Archive for the ‘Journey with St. Benedict’ Category

What if the followers of Jesus…

  • made sure no one was homeless, BEFORE they built a church building?
  • made sure every kid had shoes, BEFORE they started a Youth Ministry?
  • made sure no one was hungry, BEFORE they celebrated communion?
  • made sure no elderly person was truly alone, BEFORE they hired a preacher?
  • made sure the needs of their community were satisfied, BEFORE they decided what worship style they would have?
  • welcomed everyone as Christ, BEFORE they started buying property for a “satellite campus”?
  • made sure they were fulfilling the words of Christ, BEFORE they decided who they didn’t fellowship with?

What if?


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As I reflected later on my Investiture at St. Meinrad, I was again struck by my feelings at the end of the service. When Fr. Meinrad informed me that the monks were going to give me the “Sign of Peace”, I remember feeling a little weird. I was unsure of what was about to happen, due to the fact my faith background didn’t exhibit a “Sign of Peace”. (There are many times that I think my branch of Protestantism doesn’t exhibit much peace – signs, wonders or otherwise!)

As each of the monks individually grasped my shoulders and spoke their blessings, they pulled me forward and leaned Bob Investiture Sepia into me. This was not a hug, or an embrace per se, but something somewhere in the middle. I felt a strange invasion of my personal space. Although it was something deeply spiritual on their part, I was unsure of how to react. What should I do? What should I say? Is there some sort of special response I am to give?

How odd that in my Protestant roots this blessing makes me feel so uneasy, invading my “space”. Like so many other spiritual practices, we in Protestant churches have “sanitized” the Sign of Peace and its blessings down to a mere handshake, or a well-meant “church hug” sometime during our worship services. In our railing against the Catholic church, we have tended to throw the baby out with the proverbial bath water, and in turn have lost all sense of benefit that these practices might give us on our journey.

Maybe part of the reason these men seem to feel a closer connection with the Divine is not the particular church they are a part of, or the habits they wear, or the vows that they took – maybe it’s the fact they let God routinely invade their space through the sharing of these blessings. If I consistently felt God’s presence symbolized by the intentional “invasion of my space”, maybe I wouldn’t feel so far from Him. Maybe if I made it a practice to not just “greet those around me” or participate in a surface “love feast” (as my home church used to call it), but to intentionally touch and bless those who I am in community with, I too could feel His “invasion of my space”. Maybe it would help me to see our worship services as less about what I get out of it, and more about God inhabiting the space through me.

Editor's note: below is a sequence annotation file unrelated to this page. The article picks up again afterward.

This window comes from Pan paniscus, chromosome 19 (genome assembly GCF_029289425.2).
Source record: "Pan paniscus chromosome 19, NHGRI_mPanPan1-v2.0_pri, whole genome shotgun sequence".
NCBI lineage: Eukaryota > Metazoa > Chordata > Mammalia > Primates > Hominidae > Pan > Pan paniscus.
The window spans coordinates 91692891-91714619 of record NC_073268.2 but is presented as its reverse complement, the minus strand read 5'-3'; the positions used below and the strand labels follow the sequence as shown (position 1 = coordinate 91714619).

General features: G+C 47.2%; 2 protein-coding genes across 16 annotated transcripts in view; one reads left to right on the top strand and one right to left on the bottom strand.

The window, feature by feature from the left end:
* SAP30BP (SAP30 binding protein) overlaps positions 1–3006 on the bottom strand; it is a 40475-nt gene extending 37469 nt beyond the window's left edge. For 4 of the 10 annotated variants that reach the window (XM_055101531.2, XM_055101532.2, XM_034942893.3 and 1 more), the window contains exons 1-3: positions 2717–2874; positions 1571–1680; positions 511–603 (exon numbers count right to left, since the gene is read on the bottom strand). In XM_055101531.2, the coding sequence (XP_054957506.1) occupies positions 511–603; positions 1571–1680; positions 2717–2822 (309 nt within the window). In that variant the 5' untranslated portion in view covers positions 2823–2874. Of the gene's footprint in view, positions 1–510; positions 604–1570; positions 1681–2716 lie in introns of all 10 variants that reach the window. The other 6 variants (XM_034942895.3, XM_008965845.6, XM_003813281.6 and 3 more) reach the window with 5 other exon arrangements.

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Bob's investiture at St. Meinrad

A few weeks ago, Sharon and I travelled over to the St. Meinrad Archabbey in southern Indiana. We have had a relationship with the monastery there for nearly ten years and have enjoyed visiting their peaceful community several times.

This was a special trip, however. Shortly after Noon prayer in the Abbey church, I stood before Fr. Meinrad and a few of the other monks in order to be invested as an Oblate Novice. This begins a year of prayer and study led by Fr. Meinrad into a deeper walk with God. I have pledged to spend the next year studying the Rule of St. Benedict, praying daily the Divine Office, practicing lectio divina and growing in my own spiritual formation.

The small ceremony was interesting and went by quickly. I received a load of materials to study, along with an Oblate Scapular and the Medal of St. Benedict. (I later found out that Sharon and Fr. Meinrad had been conspiring via email about the weekend, and she gave me my own copy of the Oblate Liturgy.) I didn’t have much time to drink in what was going on, and before I knew it I was being blessed by the five or so monks that had witnessed the ceremony. Afterwards, it struck me that I had had the ordination that I never received in all my years of ministry which brought tears to my eyes.

After the ceremony we had an unexpected lunch with Fr. Meinrad (Oblate Director for the archabbey), who shared many stories of his years at St. Meinrad.  We had beautiful early spring weather, and enjoyed walking the grounds as much as we could.

What a great beginning to what I believe will be a challenging and insightful journey!

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